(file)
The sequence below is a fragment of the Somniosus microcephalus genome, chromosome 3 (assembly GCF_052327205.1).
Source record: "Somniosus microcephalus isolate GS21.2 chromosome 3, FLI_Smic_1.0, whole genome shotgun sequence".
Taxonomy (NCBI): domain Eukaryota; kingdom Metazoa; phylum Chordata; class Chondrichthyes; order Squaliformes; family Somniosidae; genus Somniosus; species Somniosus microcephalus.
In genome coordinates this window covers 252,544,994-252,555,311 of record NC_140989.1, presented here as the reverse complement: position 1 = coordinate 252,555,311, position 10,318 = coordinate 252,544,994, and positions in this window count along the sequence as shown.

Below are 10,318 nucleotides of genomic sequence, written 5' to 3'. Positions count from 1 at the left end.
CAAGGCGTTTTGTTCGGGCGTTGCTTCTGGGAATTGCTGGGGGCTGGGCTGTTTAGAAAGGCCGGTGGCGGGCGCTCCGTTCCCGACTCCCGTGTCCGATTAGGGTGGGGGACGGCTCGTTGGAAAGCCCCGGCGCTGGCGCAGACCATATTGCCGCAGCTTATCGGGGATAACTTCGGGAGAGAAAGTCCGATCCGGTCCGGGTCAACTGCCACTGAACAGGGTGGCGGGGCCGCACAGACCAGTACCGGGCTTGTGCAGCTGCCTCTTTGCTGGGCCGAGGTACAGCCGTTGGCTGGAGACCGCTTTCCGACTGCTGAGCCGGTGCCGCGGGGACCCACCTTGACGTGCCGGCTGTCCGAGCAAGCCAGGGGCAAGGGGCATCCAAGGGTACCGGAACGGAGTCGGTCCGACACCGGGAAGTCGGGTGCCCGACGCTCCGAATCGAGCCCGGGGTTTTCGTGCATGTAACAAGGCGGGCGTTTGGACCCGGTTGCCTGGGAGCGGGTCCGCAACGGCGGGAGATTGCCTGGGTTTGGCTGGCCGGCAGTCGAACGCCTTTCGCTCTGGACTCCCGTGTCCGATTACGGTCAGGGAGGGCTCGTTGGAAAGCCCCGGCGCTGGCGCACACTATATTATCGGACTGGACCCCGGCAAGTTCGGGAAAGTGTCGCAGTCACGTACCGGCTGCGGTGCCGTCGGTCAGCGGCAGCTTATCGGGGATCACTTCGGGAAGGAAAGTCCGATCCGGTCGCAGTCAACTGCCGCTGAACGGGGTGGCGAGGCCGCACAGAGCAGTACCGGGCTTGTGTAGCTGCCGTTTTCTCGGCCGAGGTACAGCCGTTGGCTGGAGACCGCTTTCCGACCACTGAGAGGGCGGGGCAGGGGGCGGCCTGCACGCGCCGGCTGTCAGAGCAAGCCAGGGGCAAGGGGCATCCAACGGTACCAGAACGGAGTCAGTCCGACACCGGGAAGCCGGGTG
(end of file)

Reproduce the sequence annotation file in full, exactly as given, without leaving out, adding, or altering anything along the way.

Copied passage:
The sequence below is a fragment of the Somniosus microcephalus genome, chromosome 3 (assembly GCF_052327205.1).
Source record: "Somniosus microcephalus isolate GS21.2 chromosome 3, FLI_Smic_1.0, whole genome shotgun sequence".
Taxonomy (NCBI): domain Eukaryota; kingdom Metazoa; phylum Chordata; class Chondrichthyes; order Squaliformes; family Somniosidae; genus Somniosus; species Somniosus microcephalus.
In genome coordinates this window covers 252,544,994-252,555,311 of record NC_140989.1, presented here as the reverse complement: position 1 = coordinate 252,555,311, position 10,318 = coordinate 252,544,994, and positions in this window count along the sequence as shown.

Below are 10,318 nucleotides of genomic sequence, written 5' to 3'. Positions count from 1 at the left end.
CAAGGCGTTTTGTTCGGGCGTTGCTTCTGGGAATTGCTGGGGGCTGGGCTGTTTAGAAAGGCCGGTGGCGGGCGCTCCGTTCCCGACTCCCGTGTCCGATTAGGGTGGGGGACGGCTCGTTGGAAAGCCCCGGCGCTGGCGCAGACCATATTGCCGCAGCTTATCGGGGATAACTTCGGGAGAGAAAGTCCGATCCGGTCCGGGTCAACTGCCACTGAACAGGGTGGCGGGGCCGCACAGACCAGTACCGGGCTTGTGCAGCTGCCTCTTTGCTGGGCCGAGGTACAGCCGTTGGCTGGAGACCGCTTTCCGACTGCTGAGCCGGTGCCGCGGGGACCCACCTTGACGTGCCGGCTGTCCGAGCAAGCCAGGGGCAAGGGGCATCCAAGGGTACCGGAACGGAGTCGGTCCGACACCGGGAAGTCGGGTGCCCGACGCTCCGAATCGAGCCCGGGGTTTTCGTGCATGTAACAAGGCGGGCGTTTGGACCCGGTTGCCTGGGAGCGGGTCCGCAACGGCGGGAGATTGCCTGGGTTTGGCTGGCCGGCAGTCGAACGCCTTTCGCTCTGGACTCCCGTGTCCGATTACGGTCAGGGAGGGCTCGTTGGAAAGCCCCGGCGCTGGCGCACACTATATTATCGGACTGGACCCCGGCAAGTTCGGGAAAGTGTCGCAGTCACGTACCGGCTGCGGTGCCGTCGGTCAGCGGCAGCTTATCGGGGATCACTTCGGGAAGGAAAGTCCGATCCGGTCGCAGTCAACTGCCGCTGAACGGGGTGGCGAGGCCGCACAGAGCAGTACCGGGCTTGTGTAGCTGCCGTTTTCTCGGCCGAGGTACAGCCGTTGGCTGGAGACCGCTTTCCGACCACTGAGAGGGCGGGGCAGGGGGCGGCCTGCACGCGCCGGCTGTCAGAGCAAGCCAGGGGCAAGGGGCATCCAACGGTACCAGAACGGAGTCAGTCCGACACCGGGAAGCCGGGTG